Sunday, September 2, 2018

Thickets Darkening, Ravines Ugly

  • The Religion of Whiteness Goes Suicide Cult.
  • Nothing kicked my remaining stupid Liberal theological belief in progress to the curb more than the oohs and aahs at Obama's eulogy for motherfucking McCain in particular and the orgiastic beatification of McCain in general
  • since the last time til the next.
  • Capitalism is working as designed, is suicide cult.
  • Labor's Day, more or less?
  • Here is a paragraph from an article by a Nobel Prize winning economist: The Obama administration made a crucial mistake in 2009 in not pursuing a larger, longer, better-structured, and more flexible fiscal stimulus. Had it done so, the economy’s rebound would have been stronger, and there would have been no talk of secular stagnation. As it was, only those in the top 1% saw their incomes grow during the first three years of the so-called recovery
  • Dumb motherfucker, it can't be a mistake if it's what Obama wanted to do. 
  • Honest question - does Stiglitz honestly believe Obama ever considered any other option.
  • UPDATE! Link fixed, thanks Nathan! Lifting Up a Bloodstained, Lying, Venal Servant of Capitalist Empire.
  • Read Gray's Straw Dogs again, and while I don't disagree with his thesis his thesis can be used to excuse any and all human shittiness, which of course proves his thesis that progress serves the same theological purpose of neutralizing human shittiness (shittiness in serfs, that is) in service of an elite shittiest.
  • The death by fracking of southwest Pennsylvania.
  • Zombie Manifesto
  • Maggie's weekly links
  • { feuilleton }'s weekly links.
  • Gmail asking me to take a survey explaining why I deleted ads unread is fuck you unto fine metaphors abounding.
  • Straw Dogs, however, does support my pantheism, I'll enjoy visiting rocks and trees today, squirrels, chipmunks, crows, snakes, wild turkeys, maybe a bear if I'm lucky.


Theodore Roethke

In the long journey out of the self,
There are many detours, washed-out interrupted raw places
Where the shale slides dangerously
And the back wheels hang almost over the edge
At the sudden veering, the moment of turning.
Better to hug close, wary of rubble and falling stones.
The arroyo cracking the road, the wind-bitten buttes, the canyons,
Creeks swollen in midsummer from the flash-flood roaring into the narrow valley.
Reeds beaten flat by wind and rain,
Grey from the long winter, burnt at the base in late summer.
-- Or the path narrowing,
Winding upward toward the stream with its sharp stones,
The upland of alder and birchtrees,
Through the swamp alive with quicksand,
The way blocked at last by a fallen fir-tree,
The thickets darkening,
The ravines ugly.


  1. I remember there was hue and cry from the opposition party, or obstruction party I should say, for AUSTERITY. Cut everything, no stimulus. There were pressures to compromise. Not sure Obama—or any US president—had the authority to implement a stimulus by FIAT, which is apparently what many believe. Stieglitz is correct in assessing the shortcomings, but to ascribe intentionality to a complex, multi-party, negotiated policy program seems logically fallacious and informationally shall we say impoverished. Could he have gotten more? If he'd tried, would Republicans shut down government altogether to prevent it? These are political questions which are, tbh, outside his bailiwick.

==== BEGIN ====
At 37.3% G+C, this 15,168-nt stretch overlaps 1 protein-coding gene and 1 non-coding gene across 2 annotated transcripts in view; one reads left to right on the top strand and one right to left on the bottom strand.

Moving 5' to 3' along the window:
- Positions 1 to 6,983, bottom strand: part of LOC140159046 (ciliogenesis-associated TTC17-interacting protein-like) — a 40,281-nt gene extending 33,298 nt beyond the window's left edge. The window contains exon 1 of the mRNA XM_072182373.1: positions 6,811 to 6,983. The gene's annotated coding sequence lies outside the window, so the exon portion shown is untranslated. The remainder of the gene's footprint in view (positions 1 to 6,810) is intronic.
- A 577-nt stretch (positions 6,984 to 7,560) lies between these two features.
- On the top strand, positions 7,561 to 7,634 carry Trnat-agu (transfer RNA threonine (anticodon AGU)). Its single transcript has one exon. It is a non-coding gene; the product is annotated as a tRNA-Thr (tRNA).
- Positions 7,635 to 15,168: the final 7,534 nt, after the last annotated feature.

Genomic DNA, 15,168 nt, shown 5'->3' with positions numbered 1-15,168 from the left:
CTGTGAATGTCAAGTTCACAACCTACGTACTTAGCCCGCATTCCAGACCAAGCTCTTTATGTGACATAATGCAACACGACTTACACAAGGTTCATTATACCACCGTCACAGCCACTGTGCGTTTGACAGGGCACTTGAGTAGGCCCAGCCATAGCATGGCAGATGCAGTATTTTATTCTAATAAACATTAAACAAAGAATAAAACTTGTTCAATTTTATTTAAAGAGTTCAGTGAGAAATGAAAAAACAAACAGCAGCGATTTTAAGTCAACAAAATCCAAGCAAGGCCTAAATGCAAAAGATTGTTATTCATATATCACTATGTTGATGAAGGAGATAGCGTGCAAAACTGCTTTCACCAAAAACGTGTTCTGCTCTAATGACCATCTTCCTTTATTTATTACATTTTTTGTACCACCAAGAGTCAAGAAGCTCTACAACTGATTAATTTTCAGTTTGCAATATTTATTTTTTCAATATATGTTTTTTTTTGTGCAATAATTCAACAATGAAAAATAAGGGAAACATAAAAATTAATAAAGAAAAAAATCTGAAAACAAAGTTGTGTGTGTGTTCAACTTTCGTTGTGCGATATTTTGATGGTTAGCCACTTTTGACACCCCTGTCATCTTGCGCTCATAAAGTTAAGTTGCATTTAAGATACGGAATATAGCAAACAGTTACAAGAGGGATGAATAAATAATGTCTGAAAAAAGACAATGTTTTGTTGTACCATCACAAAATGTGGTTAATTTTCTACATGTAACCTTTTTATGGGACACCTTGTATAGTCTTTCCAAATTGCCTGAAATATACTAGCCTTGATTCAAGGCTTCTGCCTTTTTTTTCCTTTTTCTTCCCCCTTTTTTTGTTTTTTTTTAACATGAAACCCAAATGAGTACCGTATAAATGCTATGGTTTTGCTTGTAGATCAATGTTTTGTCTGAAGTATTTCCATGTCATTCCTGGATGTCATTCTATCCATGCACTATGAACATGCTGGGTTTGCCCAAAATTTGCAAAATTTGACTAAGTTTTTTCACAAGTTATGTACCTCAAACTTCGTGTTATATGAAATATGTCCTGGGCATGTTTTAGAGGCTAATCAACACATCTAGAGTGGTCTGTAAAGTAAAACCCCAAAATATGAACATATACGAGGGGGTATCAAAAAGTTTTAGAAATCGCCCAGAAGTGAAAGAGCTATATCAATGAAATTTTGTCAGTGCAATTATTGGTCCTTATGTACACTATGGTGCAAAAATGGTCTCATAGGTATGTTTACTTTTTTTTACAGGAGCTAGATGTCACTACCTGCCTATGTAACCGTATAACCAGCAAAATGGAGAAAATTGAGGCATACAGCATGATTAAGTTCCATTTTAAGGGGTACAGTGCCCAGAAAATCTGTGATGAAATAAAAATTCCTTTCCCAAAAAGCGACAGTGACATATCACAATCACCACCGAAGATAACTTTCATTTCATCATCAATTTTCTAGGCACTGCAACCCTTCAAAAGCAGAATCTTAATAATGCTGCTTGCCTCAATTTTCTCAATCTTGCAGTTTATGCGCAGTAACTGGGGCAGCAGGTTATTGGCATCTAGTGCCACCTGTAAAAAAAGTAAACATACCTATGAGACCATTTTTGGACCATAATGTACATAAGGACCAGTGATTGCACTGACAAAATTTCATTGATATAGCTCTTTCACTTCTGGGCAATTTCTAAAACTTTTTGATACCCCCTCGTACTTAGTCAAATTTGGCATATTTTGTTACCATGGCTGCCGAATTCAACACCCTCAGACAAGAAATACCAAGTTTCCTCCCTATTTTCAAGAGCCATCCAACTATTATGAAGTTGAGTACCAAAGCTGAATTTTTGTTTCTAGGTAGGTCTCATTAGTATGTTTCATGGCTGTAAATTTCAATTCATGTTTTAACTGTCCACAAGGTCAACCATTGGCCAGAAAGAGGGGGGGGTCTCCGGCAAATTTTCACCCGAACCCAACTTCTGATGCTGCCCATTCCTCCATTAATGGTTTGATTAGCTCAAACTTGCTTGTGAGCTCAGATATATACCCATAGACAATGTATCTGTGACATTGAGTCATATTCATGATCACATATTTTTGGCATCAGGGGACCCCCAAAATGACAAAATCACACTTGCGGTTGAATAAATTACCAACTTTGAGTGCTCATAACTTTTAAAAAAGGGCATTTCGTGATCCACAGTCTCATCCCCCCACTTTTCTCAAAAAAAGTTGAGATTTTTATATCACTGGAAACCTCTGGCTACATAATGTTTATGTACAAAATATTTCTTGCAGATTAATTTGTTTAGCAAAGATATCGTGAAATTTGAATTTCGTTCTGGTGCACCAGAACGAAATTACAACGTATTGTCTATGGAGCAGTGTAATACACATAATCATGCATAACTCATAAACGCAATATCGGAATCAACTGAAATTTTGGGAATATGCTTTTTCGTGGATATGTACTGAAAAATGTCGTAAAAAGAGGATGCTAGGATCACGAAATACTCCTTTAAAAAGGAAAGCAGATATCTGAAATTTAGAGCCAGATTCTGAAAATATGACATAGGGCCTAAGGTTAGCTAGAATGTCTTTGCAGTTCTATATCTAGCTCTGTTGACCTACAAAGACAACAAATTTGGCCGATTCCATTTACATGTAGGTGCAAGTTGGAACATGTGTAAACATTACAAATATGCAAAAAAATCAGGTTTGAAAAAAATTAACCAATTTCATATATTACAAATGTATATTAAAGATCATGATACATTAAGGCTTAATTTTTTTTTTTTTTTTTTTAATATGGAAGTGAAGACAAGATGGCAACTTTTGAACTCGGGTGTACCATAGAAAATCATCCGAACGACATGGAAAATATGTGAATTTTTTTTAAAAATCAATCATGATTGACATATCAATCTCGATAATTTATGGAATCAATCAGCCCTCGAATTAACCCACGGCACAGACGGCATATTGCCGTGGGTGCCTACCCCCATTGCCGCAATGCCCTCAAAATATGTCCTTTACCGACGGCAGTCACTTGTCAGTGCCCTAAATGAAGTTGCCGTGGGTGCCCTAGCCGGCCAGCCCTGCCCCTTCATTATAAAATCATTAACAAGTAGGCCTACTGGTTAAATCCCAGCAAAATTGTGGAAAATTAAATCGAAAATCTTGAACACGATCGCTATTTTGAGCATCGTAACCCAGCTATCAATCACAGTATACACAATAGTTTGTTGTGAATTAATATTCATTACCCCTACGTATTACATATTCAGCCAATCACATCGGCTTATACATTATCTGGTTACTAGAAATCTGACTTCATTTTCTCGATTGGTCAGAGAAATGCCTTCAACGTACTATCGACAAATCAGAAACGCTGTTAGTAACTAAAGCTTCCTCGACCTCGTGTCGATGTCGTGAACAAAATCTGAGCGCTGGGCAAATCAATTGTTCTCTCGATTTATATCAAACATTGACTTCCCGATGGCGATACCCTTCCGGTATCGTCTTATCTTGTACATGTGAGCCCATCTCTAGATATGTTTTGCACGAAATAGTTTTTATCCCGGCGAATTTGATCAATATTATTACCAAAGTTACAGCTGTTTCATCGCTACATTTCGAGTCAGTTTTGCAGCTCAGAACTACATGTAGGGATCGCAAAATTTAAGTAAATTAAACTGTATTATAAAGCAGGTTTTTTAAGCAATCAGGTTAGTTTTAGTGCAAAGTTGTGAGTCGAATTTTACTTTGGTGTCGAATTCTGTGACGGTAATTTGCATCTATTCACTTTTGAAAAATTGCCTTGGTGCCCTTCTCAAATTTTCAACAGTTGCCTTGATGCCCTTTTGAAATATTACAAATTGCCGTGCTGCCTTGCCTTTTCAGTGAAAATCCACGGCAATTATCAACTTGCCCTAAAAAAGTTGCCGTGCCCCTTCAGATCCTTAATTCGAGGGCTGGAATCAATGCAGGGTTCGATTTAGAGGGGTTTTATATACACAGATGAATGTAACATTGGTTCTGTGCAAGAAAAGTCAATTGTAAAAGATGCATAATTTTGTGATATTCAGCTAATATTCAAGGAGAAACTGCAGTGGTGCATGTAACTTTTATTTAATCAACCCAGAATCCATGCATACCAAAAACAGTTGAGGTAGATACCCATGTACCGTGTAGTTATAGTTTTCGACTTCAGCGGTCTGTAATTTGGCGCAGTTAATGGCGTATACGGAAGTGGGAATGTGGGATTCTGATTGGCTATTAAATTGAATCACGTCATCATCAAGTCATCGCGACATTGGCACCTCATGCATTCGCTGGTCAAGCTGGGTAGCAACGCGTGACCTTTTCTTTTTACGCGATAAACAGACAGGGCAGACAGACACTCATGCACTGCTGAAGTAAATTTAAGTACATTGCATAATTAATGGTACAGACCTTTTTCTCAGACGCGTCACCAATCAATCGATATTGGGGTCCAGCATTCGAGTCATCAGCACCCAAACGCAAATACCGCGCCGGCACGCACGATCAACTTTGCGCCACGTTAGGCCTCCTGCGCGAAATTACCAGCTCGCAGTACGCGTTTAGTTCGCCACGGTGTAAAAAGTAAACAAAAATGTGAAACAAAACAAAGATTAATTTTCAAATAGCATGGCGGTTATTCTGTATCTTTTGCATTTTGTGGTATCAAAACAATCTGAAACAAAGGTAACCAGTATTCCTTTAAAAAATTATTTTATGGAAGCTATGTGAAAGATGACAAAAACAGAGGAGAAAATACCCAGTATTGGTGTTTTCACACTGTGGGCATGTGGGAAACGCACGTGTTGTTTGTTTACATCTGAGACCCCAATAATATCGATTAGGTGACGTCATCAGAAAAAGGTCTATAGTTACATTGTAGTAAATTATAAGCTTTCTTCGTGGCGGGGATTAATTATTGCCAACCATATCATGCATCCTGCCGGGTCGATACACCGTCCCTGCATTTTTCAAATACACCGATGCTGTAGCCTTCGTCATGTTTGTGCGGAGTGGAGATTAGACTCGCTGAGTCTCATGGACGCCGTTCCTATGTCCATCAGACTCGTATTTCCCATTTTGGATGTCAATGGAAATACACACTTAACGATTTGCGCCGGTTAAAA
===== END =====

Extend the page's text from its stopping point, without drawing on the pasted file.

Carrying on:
2. Regarding the employment rate quoted by Steiglitz this is, as I understand it, the result of the government playing games with statistics. They decided not to count the millions of people that had given up on finding work which skewed the employment rate. Then there are the jobs themselves, mostly service industry jobs where you see people who have two or even three jobs and still unable to earn a decent living. How can you call this a recovery?

    Then there's the consideration of the impact of industrialization on the environment. I don't think that anyone would argue that the bipartisan so-called free trade agreements, along with the rise of robotics, have decimated good paying jobs in the US resulting in highly educated people working for peanuts flipping hamburgers and taking orders from teenagers. The real question, it seems to me, is that can we still afford to have an industrial economy like we had after the end of WWII. Are high paying jobs compatible with mitigating the effects of global warming. It would seem not. To make matters worse human populations are growing exponentially. And with the decimation of agriculture due to global warming along with growing populations it seems like a vicious circle that cannot be contained mainly because we actually live in a state of anarchy that is incapable of doing anything concrete for the greater good. So-called civilization is just a highly stylized version of nature red in tooth and claw, a dog eat dog world where the weak go to the wall and the most aggressive and vicious rise to the top and those that are born into money like Trump have all the advantages.

    When President Drone bailed out the banksters ignoring the victims it should have been clear that government is merely a façade, a fantasy created to mollify the masses. Policies are the result of the wishes of a few extraordinarily wealthy oligarchs, certainly not the wishes of the general population where a majority supports a single payer medical system but who will likely never live to see that happen here in the US. Capitalism is a total fraud that rewards the already few super-rich oligarchs as is the US Constitution created by the wealthy land owners of that era in order to ensure that the rich will stay rich and the peasants will remain peasants. You can't fix what isn't broken as they say.